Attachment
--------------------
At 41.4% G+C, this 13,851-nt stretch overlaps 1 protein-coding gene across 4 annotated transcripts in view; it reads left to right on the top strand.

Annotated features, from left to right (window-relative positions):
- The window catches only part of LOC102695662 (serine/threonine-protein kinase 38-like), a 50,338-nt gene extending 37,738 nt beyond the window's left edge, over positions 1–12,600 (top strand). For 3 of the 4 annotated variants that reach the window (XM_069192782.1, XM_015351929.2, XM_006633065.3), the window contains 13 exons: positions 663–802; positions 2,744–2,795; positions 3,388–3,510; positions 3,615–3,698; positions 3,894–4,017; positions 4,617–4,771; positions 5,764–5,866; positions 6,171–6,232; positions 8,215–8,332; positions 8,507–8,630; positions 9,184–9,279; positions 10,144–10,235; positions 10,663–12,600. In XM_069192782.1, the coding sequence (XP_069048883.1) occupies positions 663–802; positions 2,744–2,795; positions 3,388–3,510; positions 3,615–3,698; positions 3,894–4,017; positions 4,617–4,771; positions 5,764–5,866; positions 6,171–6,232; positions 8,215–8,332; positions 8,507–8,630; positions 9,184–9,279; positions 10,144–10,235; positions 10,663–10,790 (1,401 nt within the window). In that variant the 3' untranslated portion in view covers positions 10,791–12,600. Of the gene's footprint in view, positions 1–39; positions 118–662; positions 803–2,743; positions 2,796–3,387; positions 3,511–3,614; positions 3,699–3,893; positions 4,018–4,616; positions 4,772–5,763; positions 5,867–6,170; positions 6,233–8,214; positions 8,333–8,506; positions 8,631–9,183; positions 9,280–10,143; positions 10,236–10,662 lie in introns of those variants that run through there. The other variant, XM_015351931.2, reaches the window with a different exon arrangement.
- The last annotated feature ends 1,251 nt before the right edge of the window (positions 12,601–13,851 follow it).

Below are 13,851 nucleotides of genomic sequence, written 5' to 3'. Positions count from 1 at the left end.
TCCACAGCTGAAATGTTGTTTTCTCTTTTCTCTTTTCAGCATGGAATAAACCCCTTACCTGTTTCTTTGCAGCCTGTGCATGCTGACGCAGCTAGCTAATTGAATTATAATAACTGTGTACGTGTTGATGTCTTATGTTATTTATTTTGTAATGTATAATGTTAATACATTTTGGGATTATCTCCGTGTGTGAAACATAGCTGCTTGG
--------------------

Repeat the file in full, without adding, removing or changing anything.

At 41.4% G+C, this 13,851-nt stretch overlaps 1 protein-coding gene across 4 annotated transcripts in view; it reads left to right on the top strand.

Annotated features, from left to right (window-relative positions):
- The window catches only part of LOC102695662 (serine/threonine-protein kinase 38-like), a 50,338-nt gene extending 37,738 nt beyond the window's left edge, over positions 1–12,600 (top strand). For 3 of the 4 annotated variants that reach the window (XM_069192782.1, XM_015351929.2, XM_006633065.3), the window contains 13 exons: positions 663–802; positions 2,744–2,795; positions 3,388–3,510; positions 3,615–3,698; positions 3,894–4,017; positions 4,617–4,771; positions 5,764–5,866; positions 6,171–6,232; positions 8,215–8,332; positions 8,507–8,630; positions 9,184–9,279; positions 10,144–10,235; positions 10,663–12,600. In XM_069192782.1, the coding sequence (XP_069048883.1) occupies positions 663–802; positions 2,744–2,795; positions 3,388–3,510; positions 3,615–3,698; positions 3,894–4,017; positions 4,617–4,771; positions 5,764–5,866; positions 6,171–6,232; positions 8,215–8,332; positions 8,507–8,630; positions 9,184–9,279; positions 10,144–10,235; positions 10,663–10,790 (1,401 nt within the window). In that variant the 3' untranslated portion in view covers positions 10,791–12,600. Of the gene's footprint in view, positions 1–39; positions 118–662; positions 803–2,743; positions 2,796–3,387; positions 3,511–3,614; positions 3,699–3,893; positions 4,018–4,616; positions 4,772–5,763; positions 5,867–6,170; positions 6,233–8,214; positions 8,333–8,506; positions 8,631–9,183; positions 9,280–10,143; positions 10,236–10,662 lie in introns of those variants that run through there. The other variant, XM_015351931.2, reaches the window with a different exon arrangement.
- The last annotated feature ends 1,251 nt before the right edge of the window (positions 12,601–13,851 follow it).

Below are 13,851 nucleotides of genomic sequence, written 5' to 3'. Positions count from 1 at the left end.
TCCACAGCTGAAATGTTGTTTTCTCTTTTCTCTTTTCAGCATGGAATAAACCCCTTACCTGTTTCTTTGCAGCCTGTGCATGCTGACGCAGCTAGCTAATTGAATTATAATAACTGTGTACGTGTTGATGTCTTATGTTATTTATTTTGTAATGTATAATGTTAATACATTTTGGGATTATCTCCGTGTGTGAAACATAGCTGCTTGG